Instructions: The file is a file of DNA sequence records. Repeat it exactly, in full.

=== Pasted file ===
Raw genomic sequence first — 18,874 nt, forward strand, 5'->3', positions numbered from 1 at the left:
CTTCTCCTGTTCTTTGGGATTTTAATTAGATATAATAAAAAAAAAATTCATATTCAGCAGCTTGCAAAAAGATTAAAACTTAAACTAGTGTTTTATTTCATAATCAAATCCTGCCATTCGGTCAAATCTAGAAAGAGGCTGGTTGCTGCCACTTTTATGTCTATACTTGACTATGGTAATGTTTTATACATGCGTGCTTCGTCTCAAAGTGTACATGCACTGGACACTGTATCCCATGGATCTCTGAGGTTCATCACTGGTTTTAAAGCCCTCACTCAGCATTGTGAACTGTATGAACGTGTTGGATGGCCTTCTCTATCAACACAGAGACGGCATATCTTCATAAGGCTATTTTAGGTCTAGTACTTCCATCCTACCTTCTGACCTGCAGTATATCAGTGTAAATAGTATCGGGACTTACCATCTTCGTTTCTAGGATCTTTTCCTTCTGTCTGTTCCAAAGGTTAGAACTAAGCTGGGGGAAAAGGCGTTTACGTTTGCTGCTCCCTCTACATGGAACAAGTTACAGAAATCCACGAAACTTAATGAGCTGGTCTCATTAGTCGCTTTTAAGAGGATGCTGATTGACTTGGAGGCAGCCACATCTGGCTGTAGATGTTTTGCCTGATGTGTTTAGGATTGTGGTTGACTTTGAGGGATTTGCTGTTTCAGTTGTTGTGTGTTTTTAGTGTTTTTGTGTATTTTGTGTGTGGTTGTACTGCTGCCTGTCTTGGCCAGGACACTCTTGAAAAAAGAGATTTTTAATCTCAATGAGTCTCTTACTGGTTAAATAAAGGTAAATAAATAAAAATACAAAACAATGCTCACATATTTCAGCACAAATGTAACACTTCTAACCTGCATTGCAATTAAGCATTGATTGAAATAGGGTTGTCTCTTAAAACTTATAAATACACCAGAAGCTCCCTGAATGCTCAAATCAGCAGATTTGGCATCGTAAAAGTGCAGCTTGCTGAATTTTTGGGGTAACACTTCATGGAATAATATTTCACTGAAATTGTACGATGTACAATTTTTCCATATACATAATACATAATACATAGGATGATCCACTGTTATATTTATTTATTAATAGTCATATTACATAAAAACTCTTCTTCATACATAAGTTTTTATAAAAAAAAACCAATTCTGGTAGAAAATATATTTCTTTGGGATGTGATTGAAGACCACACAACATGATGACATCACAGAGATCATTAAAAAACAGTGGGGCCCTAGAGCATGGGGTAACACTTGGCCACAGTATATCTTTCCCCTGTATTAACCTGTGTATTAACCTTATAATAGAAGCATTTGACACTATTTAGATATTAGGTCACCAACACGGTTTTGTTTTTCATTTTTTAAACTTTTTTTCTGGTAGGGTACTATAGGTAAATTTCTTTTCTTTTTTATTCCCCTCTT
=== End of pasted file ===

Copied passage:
Raw genomic sequence first — 18,874 nt, forward strand, 5'->3', positions numbered from 1 at the left:
CTTCTCCTGTTCTTTGGGATTTTAATTAGATATAATAAAAAAAAAATTCATATTCAGCAGCTTGCAAAAAGATTAAAACTTAAACTAGTGTTTTATTTCATAATCAAATCCTGCCATTCGGTCAAATCTAGAAAGAGGCTGGTTGCTGCCACTTTTATGTCTATACTTGACTATGGTAATGTTTTATACATGCGTGCTTCGTCTCAAAGTGTACATGCACTGGACACTGTATCCCATGGATCTCTGAGGTTCATCACTGGTTTTAAAGCCCTCACTCAGCATTGTGAACTGTATGAACGTGTTGGATGGCCTTCTCTATCAACACAGAGACGGCATATCTTCATAAGGCTATTTTAGGTCTAGTACTTCCATCCTACCTTCTGACCTGCAGTATATCAGTGTAAATAGTATCGGGACTTACCATCTTCGTTTCTAGGATCTTTTCCTTCTGTCTGTTCCAAAGGTTAGAACTAAGCTGGGGGAAAAGGCGTTTACGTTTGCTGCTCCCTCTACATGGAACAAGTTACAGAAATCCACGAAACTTAATGAGCTGGTCTCATTAGTCGCTTTTAAGAGGATGCTGATTGACTTGGAGGCAGCCACATCTGGCTGTAGATGTTTTGCCTGATGTGTTTAGGATTGTGGTTGACTTTGAGGGATTTGCTGTTTCAGTTGTTGTGTGTTTTTAGTGTTTTTGTGTATTTTGTGTGTGGTTGTACTGCTGCCTGTCTTGGCCAGGACACTCTTGAAAAAAGAGATTTTTAATCTCAATGAGTCTCTTACTGGTTAAATAAAGGTAAATAAATAAAAATACAAAACAATGCTCACATATTTCAGCACAAATGTAACACTTCTAACCTGCATTGCAATTAAGCATTGATTGAAATAGGGTTGTCTCTTAAAACTTATAAATACACCAGAAGCTCCCTGAATGCTCAAATCAGCAGATTTGGCATCGTAAAAGTGCAGCTTGCTGAATTTTTGGGGTAACACTTCATGGAATAATATTTCACTGAAATTGTACGATGTACAATTTTTCCATATACATAATACATAATACATAGGATGATCCACTGTTATATTTATTTATTAATAGTCATATTACATAAAAACTCTTCTTCATACATAAGTTTTTATAAAAAAAAACCAATTCTGGTAGAAAATATATTTCTTTGGGATGTGATTGAAGACCACACAACATGATGACATCACAGAGATCATTAAAAAACAGTGGGGCCCTAGAGCATGGGGTAACACTTGGCCACAGTATATCTTTCCCCTGTATTAACCTGTGTATTAACCTTATAATAGAAGCATTTGACACTATTTAGATATTAGGTCACCAACACGGTTTTGTTTTTCATTTTTTAAACTTTTTTTCTGGTAGGGTACTATAGGTAAATTTCTTTTCTTTTTTATTCCCCTCTT